As with the first book, this one starts off with a brief introduction and then some helpful tips on building techniques, where to find those tricky bricks and sorting and storing your collection. This last one made me incredibly jealous of Lego “Professionals” — seeing drawer after drawer of sorted bricks made me realise that it’s very unlikely that I’ll ever be able to build anything like these giant dioramas, so I’ll have to make do with looking at the pretty pictures!

Stongehenge

Stongehenge

The theme of the book this time is the Wonders of the World, and naturally it starts off with Lego recreations of the original seven wonders — The Great Pyramid of Giza, the Hanging Gardens of Babylon, the Statue of Zeus at Olympia, the Temple of Artemis, the Mausoleum of Halicarnassus, the Colossus of Rhodes and finally the Lighthouse at Alexandria. Each one is fabulously detailed and the crisp photography does a great job of highlighting those details over several pages. Dotted amongst the photos are some facts about the wonder in question. In-between the original seven wonders, Elsmore adds some other, smaller, builds from similar eras including a Trojan Horse and a chariot and this is where the building instructions come in to play again. For us mere mortals the amount of bricks required for the dioramas would be next to impossible to obtain, but with luck the smaller models are just about do-able, albeit with a few colour changes.

My version of the Tuk Tuk

My version of the Tuk Tuk

From the ancient wonders of the world we move into the next section featuring Historic Wonders, filled with more large scale dioramas of places such as The Great Wall Of China and Machu Picchu (both looking ace in microscale), an exquisitely detailed medieval London Bridge (complete with a tavern and cows!) and a model of Cambodia’s Angkor Wat Temple that must be using most of the world’s stock of grey radar dishes and radiator grills. Bizarrely, this section also has the instructions to build the little Tuk Tuk model in my photo — hey, they’re popular in Cambodia! Even for this tiny build I to adapt the parts list with the bricks I had available, which kinda adds to the fun as you get to make the model your own.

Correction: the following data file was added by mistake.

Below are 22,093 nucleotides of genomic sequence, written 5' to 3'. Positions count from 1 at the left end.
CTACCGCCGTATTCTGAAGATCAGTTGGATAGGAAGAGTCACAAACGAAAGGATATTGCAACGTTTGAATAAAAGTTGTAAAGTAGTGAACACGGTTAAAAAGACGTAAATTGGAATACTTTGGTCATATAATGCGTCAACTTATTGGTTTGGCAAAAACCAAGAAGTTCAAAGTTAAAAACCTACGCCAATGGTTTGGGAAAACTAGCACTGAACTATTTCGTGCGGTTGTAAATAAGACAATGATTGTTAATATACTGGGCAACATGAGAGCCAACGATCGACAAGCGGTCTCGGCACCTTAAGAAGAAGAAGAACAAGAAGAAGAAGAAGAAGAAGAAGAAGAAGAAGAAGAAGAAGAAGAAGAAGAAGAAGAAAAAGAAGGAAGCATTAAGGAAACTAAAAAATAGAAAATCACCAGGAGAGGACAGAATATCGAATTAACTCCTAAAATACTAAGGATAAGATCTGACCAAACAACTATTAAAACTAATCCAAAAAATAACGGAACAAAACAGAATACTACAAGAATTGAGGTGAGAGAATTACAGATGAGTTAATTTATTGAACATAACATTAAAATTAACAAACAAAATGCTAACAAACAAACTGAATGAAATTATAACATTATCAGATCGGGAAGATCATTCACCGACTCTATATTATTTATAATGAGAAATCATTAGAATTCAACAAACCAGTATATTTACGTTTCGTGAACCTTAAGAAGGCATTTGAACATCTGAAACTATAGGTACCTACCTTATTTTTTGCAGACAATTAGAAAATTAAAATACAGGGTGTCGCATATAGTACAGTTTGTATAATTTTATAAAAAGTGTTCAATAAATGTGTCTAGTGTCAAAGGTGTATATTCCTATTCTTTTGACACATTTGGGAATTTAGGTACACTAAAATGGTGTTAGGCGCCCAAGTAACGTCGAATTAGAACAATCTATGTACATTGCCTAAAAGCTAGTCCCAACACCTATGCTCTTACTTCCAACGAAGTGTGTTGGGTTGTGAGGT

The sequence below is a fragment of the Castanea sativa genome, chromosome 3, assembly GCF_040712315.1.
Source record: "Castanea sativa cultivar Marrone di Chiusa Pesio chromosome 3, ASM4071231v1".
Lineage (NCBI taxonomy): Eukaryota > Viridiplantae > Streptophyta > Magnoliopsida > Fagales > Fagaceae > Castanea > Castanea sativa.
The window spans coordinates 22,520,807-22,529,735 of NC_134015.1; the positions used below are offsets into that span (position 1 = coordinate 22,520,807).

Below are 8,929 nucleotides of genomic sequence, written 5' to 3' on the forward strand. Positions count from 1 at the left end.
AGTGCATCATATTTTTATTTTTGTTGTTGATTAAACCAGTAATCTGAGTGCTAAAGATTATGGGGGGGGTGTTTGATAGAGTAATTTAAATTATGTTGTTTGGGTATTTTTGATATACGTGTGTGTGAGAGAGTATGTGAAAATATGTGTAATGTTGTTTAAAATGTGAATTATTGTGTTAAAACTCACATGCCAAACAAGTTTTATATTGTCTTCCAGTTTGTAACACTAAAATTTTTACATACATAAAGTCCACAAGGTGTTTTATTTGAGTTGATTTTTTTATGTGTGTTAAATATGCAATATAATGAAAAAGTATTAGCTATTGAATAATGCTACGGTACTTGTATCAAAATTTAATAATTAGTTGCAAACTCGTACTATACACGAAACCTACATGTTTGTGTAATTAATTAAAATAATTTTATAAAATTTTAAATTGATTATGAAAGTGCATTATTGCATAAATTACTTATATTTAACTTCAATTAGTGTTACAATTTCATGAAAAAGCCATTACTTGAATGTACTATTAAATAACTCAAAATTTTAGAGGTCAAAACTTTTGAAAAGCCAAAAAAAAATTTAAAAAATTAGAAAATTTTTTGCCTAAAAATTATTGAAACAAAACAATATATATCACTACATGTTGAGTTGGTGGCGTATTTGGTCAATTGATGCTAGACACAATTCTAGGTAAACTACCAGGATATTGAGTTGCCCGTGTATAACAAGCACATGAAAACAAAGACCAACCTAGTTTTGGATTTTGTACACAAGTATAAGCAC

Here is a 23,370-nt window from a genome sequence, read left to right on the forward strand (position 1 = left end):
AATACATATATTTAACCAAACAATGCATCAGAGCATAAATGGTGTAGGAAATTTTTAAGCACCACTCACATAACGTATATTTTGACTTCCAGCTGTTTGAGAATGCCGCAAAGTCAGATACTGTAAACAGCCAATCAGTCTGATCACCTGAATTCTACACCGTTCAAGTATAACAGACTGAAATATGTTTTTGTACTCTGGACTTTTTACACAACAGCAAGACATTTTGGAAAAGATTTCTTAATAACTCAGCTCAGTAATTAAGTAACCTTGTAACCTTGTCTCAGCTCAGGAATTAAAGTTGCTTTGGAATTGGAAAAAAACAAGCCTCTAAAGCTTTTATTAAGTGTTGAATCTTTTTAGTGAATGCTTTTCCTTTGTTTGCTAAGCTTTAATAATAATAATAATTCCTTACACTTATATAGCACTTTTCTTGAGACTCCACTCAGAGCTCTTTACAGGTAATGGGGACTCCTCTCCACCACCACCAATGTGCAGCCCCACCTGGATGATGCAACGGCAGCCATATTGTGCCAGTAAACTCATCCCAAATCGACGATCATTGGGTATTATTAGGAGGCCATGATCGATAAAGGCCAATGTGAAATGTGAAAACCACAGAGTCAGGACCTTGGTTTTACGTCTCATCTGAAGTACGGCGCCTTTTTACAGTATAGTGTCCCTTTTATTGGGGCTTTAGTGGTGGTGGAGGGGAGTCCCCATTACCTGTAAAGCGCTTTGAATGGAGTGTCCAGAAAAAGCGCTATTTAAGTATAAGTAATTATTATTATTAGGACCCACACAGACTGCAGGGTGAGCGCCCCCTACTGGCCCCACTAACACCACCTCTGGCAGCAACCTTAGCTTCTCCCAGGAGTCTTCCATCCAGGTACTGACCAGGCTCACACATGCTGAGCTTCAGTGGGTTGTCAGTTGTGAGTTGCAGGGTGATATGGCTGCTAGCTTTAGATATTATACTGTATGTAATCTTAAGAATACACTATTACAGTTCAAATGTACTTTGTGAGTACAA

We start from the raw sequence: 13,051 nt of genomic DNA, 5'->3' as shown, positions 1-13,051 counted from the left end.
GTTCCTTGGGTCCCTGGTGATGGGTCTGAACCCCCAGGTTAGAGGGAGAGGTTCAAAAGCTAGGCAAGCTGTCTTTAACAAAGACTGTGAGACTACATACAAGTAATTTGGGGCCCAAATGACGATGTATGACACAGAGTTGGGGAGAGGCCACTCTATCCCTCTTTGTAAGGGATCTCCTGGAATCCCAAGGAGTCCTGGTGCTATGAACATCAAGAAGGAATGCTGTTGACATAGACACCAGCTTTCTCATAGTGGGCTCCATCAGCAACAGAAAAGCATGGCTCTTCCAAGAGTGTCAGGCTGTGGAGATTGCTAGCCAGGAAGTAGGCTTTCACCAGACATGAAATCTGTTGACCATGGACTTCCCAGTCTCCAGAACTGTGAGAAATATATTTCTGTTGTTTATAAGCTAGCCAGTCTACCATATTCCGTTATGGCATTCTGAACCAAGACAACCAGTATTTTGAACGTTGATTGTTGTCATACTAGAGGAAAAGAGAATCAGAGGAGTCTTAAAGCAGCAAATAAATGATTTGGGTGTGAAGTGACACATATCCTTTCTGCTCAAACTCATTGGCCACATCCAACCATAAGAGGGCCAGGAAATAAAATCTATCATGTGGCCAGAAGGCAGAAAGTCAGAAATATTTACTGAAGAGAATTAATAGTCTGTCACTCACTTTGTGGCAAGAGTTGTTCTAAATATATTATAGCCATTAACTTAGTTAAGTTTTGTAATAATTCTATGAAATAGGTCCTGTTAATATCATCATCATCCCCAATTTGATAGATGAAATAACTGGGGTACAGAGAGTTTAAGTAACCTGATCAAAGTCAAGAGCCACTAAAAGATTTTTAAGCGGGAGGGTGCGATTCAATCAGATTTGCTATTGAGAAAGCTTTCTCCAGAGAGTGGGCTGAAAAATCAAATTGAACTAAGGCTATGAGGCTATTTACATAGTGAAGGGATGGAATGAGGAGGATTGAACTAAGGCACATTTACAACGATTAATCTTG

Angkor Wot

Angkor Wot

Lego iPad!

Lego iPad!

The building plans get a little weird in the next section, based around Modern Wonders, with the first two being a syringe and an antibiotic pill capsule — but they are at least related to the miracle of modern medicine scene that opens the chapter! After that we travel down the Panama Canal, over to Mount Rushmore (not quite as detailed as the one in LegoLand) and on to a microscale Hoover Damn. Buildable models here include some batteries, a lightbulb, a wind turbine and the Ford Model T — which I couldn’t resist hot-rodding a bit! However, my favourite mode from the whole book has to be the iPad, er, sorry, “Tablet Computer!” I love the curved corners and I had to try and build it, even though I had to substitute so many of the bricks/colours to get there. I was especially pleased with my Maps, Photos and Music app icons. There are even instructions on how to build the Twitter bird icon.

My Slightly Hot-Rodded Model T

My Slightly Hot-Rodded Model T

The book finishes up with some Natural Wonders including a mosaic of the Aurora Australis and a beautiful version of the Great Barrier Reef that’s so chocked full of colour and feels so organic. A massive contrast to the nano-scale, pixelated, rendition of the Grand Canyon on the next pages that looks like it could have been made in Minecraft! After a whirlwind trip to Vietnam’s Ha Long Bay (more micro scale) via the Matterhorn (with a build able mini version) and the African Savanna (with Duplo animals!), the book finishes over Niagra Falls with hundreds of transparent studs and wedges forming the foaming waters and spray.

The Nano Grand Canyon

The Nano Grand Canyon

Brick Wonders is a wonderful combination of amazing photos of incredible builds and interesting plans to use as starting points for your own Lego adventures, and deserves a spot on your bookshelf!